Certainly the most impressive was Batterie Mirus. Here, there are four 30.5-cm guns, which had been removed many years ago from a Russian battleship.  These fell into German hands after the invasion of Norway and were found on the SS Nina and then moved to Germany to be converted for land use by Krupps.

These were brought to the island via St. Malo and moved to the location with the use of several massive, almost kit, cranes to put the 50-ton barrels together with their new modified breeches and housing. Once in place, the guns were able to fire some 50 km, which meant any ship heading to the Channel Islands or St. Malo Bay area was at risk.

View of an observation tower along the side of a cliff
German observation and gun-directing tower on Guernsey. (Photo Credit: Geoff Moore / The Travel Trunk)

One of the guns was camouflaged by having the turret covered with what appeared to be a house, another a cottage, and the other two used netting and fake trees. The battery fired relatively few times during the war. At times, when it was fired, there were several instances when shells as much as 250 kg were shot, and the recoil caused severe damage to the mounting, which needed to be repair.

The mounting bowl allowed for a rotation of 360 degrees. Each associated position had cordite and ammunition stores; fuel, generator and ventilation rooms; heating plants; accommodation for officers and men; showers; toilets; and general storage rooms. Many of the walls are one-and-a-half meters thick, and all had steel mess reinforcing.

Another smaller battery, called Batterie Dollmann, is closer to the coast, where its four guns could fire around 22 km from its 22-cm barrel. Once found at the bottom of a cliff, the restored gun is now displayed in one of the gun pits. On the island, there were nine similar batteries.

View of Batterie Dollmann
Part of Batterie Dollmann, at Pleinmont, Guernsey. (Photo Credit: Geoff Moore / The Travel Trunk)

There are also several tunnel complexes dug into Guernsey, the largest being a former weapons and explosives storage area at the German Underground Hospital, and there’s a maze of some 75,000 square feet in the center of the island. Now called the La Valette Underground Military Museum, it once housed U-boat fuel and, like the Underground Hospital, is open to the public from April, until around November.

Volunteers have undertaken a restoration of the island, called “Festung Guernsey” (Fortress Guernsey). This historical group still maintains and keeps the bunkers and tunnels in repair, and uses them to tell the story of when part of the UK was under enemy rule! Paul Bourgaize, who has a US Navy “Willies” Jeep, is also a member of Festung Guernsey and runs the largest part, which is the Underground Hospital.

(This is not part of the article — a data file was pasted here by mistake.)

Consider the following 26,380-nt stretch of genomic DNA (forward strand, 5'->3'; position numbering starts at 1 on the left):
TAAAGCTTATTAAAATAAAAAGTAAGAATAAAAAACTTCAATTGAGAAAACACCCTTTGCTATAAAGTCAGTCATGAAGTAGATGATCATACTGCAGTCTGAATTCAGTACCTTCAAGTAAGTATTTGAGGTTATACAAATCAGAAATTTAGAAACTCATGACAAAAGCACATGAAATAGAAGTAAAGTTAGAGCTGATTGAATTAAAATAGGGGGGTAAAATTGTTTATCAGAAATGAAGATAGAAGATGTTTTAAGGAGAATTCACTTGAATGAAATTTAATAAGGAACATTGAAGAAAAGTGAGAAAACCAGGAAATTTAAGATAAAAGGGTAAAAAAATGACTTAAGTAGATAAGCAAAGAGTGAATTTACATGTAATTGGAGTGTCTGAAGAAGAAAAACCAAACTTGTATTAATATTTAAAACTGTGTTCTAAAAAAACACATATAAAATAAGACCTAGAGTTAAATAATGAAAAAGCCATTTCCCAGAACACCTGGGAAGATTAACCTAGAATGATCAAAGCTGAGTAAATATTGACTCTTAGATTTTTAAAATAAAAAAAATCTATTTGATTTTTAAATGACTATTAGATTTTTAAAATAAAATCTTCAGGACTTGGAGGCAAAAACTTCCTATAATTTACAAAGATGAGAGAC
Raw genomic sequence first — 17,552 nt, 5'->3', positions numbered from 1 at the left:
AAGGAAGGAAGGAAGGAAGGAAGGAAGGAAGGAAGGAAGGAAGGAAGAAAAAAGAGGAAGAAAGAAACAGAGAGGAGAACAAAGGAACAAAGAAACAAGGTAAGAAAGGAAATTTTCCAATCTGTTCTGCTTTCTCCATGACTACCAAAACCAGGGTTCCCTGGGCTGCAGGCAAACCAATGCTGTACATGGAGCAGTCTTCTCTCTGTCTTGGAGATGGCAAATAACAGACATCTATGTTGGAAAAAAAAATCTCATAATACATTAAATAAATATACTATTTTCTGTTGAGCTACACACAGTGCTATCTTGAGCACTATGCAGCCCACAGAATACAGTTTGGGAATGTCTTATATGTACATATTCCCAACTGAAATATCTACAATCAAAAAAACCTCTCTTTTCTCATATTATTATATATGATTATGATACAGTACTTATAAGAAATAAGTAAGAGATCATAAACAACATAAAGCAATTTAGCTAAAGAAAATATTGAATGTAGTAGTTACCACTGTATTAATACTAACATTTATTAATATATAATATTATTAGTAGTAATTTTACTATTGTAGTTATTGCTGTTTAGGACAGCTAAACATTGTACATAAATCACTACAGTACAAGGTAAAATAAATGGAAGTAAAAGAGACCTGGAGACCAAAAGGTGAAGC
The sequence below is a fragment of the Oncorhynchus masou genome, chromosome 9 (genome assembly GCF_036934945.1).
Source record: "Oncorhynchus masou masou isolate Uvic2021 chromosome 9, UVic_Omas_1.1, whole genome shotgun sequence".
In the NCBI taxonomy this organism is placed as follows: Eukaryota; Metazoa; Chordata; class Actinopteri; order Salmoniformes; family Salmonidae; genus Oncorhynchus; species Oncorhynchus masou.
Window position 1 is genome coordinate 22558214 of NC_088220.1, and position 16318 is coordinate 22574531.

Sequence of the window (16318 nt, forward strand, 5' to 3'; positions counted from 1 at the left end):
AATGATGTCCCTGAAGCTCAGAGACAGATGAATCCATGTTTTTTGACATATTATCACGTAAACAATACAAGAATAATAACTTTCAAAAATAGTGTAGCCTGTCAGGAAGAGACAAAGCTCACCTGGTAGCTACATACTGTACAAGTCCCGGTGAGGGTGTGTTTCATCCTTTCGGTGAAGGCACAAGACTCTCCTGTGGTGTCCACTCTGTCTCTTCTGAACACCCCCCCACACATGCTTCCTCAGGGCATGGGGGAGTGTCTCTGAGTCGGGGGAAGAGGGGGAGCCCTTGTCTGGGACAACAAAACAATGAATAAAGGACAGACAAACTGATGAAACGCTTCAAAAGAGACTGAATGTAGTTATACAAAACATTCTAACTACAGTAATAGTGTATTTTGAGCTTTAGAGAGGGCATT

Paul Bourgaize standing next to his US Navy "Willies" Jeep
Paul Bourgaize and his US Navy “Willies” Jeep. (Photo Credit: Geoff Moore / The Travel Trunk)

On key days, like Liberation Day, the whole of the island comes together to remember those who didn’t make it through that five-year period. However, they still want to be able to tell those who are much younger about the history of those terrible days. Next year will be a very special day, as it will be the 80th anniversary of Liberation Day.

One of the military cavalcade organizers, Tony Froome, says, “There could be around 50 more vehicles coming over for next year’s 80th event and, including our own, should make around 100.”

As well as the day itself, organizers want to extend the whole Liberation anniversary to around a week, and there are plans being put in place now to make that happen. They hope to attract visiting World War II-era military vehicles enthusiasts to attend their military cavalcade, which will tour the whole island.

Portrait of Tony Froome
Tony Froome, who helps organize the military cavalcade in Guernsey. (Photo Credit: Geoff Moore / The Travel Trunk)

Accommodations for the trip were provided by the Old Government House Hotel and La Fregate Hotel. More information about Guernsey can be found via the island’s tourism website.

More from us: Ajax to Make Public Running Debut At TANKFEST 2024

Guernsey can be reached from numerous regional airports within the UK. As well, there’s a direct airline from Paris, too. There are ferries from Poole, Dorset, and also ferries from St. Malo, in France.

Geoff Moore

Geoff Moore is one of the authors writing for WAR HISTORY ONLINE